Figure 1. Hypothetical starship powered by antimatter.
Figure 2. Diagram of Penn State's proposed ICAN-II (ion compressed antimatter nuclear II) spacecraft.
Devotees of Star Trek will need no reminding that the starships Enterprise and Voyager are powered by engines that utilize antimatter. Far from being fictional, the idea of propelling spacecraft by the annihilation of matter and antimatter is being actively investigated at NASA's Marshall Space Flight Center, Pennsylvania State University, and elsewhere. The principle is simple: an equal mixture of matter and antimatter provides the highest energy density of any known propellant. Whereas the most efficient chemical reactions produce about 1 × 107 joules(J)/kg, nuclear fission 8 × 1013 J/kg, and nuclear fusion 3 × 1014 J/kg, the complete annihilation of matter and antimatter, according to Einstein's mass-energy relationship (E = mc2), yields 9 × 1016 J/kg. In other words, kilogram for kilogram, matter-antimatter annihilation releases about ten billion times more energy than the hydrogen/oxygen mixture that powers the Space Shuttle Main Engines and 300 times more than the fusion reactions at the Sun's core.
However, there are several (major!) technical hurdles to be overcome before an antimatter rocket can be built. The first is that antimatter does not exist in significant amounts in nature – at least, not anywhere near the solar system. It has to be manufactured. Currently the only way to do this is by energetic collisions in giant particle accelerators, such as those at FermiLab, near Chicago, and at CERN, in Switzerland. The process typically involves accelerating protons to almost the speed of light and then slamming them into a target made of a metal such as tungsten. The fast-moving protons are slowed or stopped by collisions with the nuclei of the target atoms, and the protons' kinetic energy converted into matter in the form of various subatomic particles, some of which are antiprotons – the simplest form of antimatter. So efficient is matter-antimatter annihilation that 71 milligrams of antimatter would produce as much energy as that stored by all the fuel in the Space Shuttle External Tank. Unfortunately, the annual amount of antimatter (in the form of antiprotons) presently produced at Fermilab and CERN is only 1–10 nanograms (a nanogram is a million times smaller than a milligram).1 On top of this production shortfall, there is the problem of storage. Antimatter cannot be kept in a normal container because it will annihilate instantly on coming into contact with the container's walls. One solution is the Penning Trap – a supercold, evacuated electromagnetic bottle in which charged particles of antimatter can be suspended. Antielectrons, or positrons, are difficult to store in this way, so antiprotons are stored instead. Penn State and NASA scientists have already built such a device capable of holding 10 million antiprotons for a week. Now they are developing a Penning Trap with a capacity 100 times greater.2 At the same time, FermiLab is installing new equipment that will boost its production of antimatter by a factor of 10–100.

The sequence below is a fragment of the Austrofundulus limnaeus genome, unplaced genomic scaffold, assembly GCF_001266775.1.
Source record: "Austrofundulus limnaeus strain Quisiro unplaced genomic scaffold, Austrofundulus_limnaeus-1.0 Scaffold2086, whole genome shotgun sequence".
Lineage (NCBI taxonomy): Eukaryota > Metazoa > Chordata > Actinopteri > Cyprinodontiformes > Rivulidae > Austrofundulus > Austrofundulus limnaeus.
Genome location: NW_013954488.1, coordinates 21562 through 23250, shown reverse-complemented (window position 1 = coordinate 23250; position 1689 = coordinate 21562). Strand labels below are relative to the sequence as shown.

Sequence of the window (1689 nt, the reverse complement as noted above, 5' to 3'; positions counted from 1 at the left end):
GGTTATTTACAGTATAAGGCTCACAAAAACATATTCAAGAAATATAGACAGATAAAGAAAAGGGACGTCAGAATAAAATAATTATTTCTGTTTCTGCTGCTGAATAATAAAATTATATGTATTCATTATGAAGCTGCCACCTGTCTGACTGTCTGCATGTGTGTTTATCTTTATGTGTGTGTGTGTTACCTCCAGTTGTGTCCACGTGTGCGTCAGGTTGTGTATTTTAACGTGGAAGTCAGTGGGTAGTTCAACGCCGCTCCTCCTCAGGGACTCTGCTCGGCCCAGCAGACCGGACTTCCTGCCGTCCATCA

A spacecraft propulsion system that works by expelling the products of direct one-to-one annihilation of protons and antiprotons – a so-called beamed core engine – would need 1–1,000 grams of antimatter for an interplanetary or interstellar journey.3 Even with the improved antiproton production and storage capacities expected soon, this amount of antimatter is beyond our reach. However, the antimatter group at Penn State has proposed a highly efficient space propulsion system that would need only a tiny fraction of the antimatter consumed by a beamed core engine. It would work by a process called antiproton-catalyzed microfission (ACMF).4 Whereas conventional nuclear fission can only transfer heat energy from a uranium core to surrounding chemical propellant, ACMF permits all energy from fission reactions to be used for propulsion. The result is a more efficient engine that could be used for interplanetary manned missions. The ICAN-II (ion compressed antimatter nuclear II) spacecraft designed at Penn State (see Figure 2) would use the ACMF engine and only 140 nanograms of antimatter for a manned 30-day crossing to Mars.
A follow-up to ACMF and ICAN is a spacecraft propelled by AIM (antiproton initiated microfission/fusion) in which a small concentration of antimatter and fissionable material would be used to spark a microfusion reaction with nearby material. Using 30-130 micrograms of antimatter, an unmanned AIM-powered probe – AIMStar – would be able travel to the Oort Cloud in 50 years, while a greater supply of antiprotons might bring Alpha Centauri within reach.
1. Schmidt, G., Gerrish, H., Martin, J. J. "Antimatter Production for
Near-term Propulsion Applications," 1999 Joint Propulsion Conference.
2. Smith, G. A., et al. "Antiproton Production and Trapping for Space Propulsion Applications," unpublished paper. Read on-line here.
3. Forward, R. L. "Antiproton Annihilation Propulsion," Journal of Propulsion, 1 (5), 370-74 (1985).
4. Smith, G. A., Gaidos, G., Lewis, R. A., Meyer, K., and Schmid, T. "Aimstar: Antimatter Initiated Microfusion for Precursor Interstellar Missions," Acta Astronautica, 44 183-86 (1999).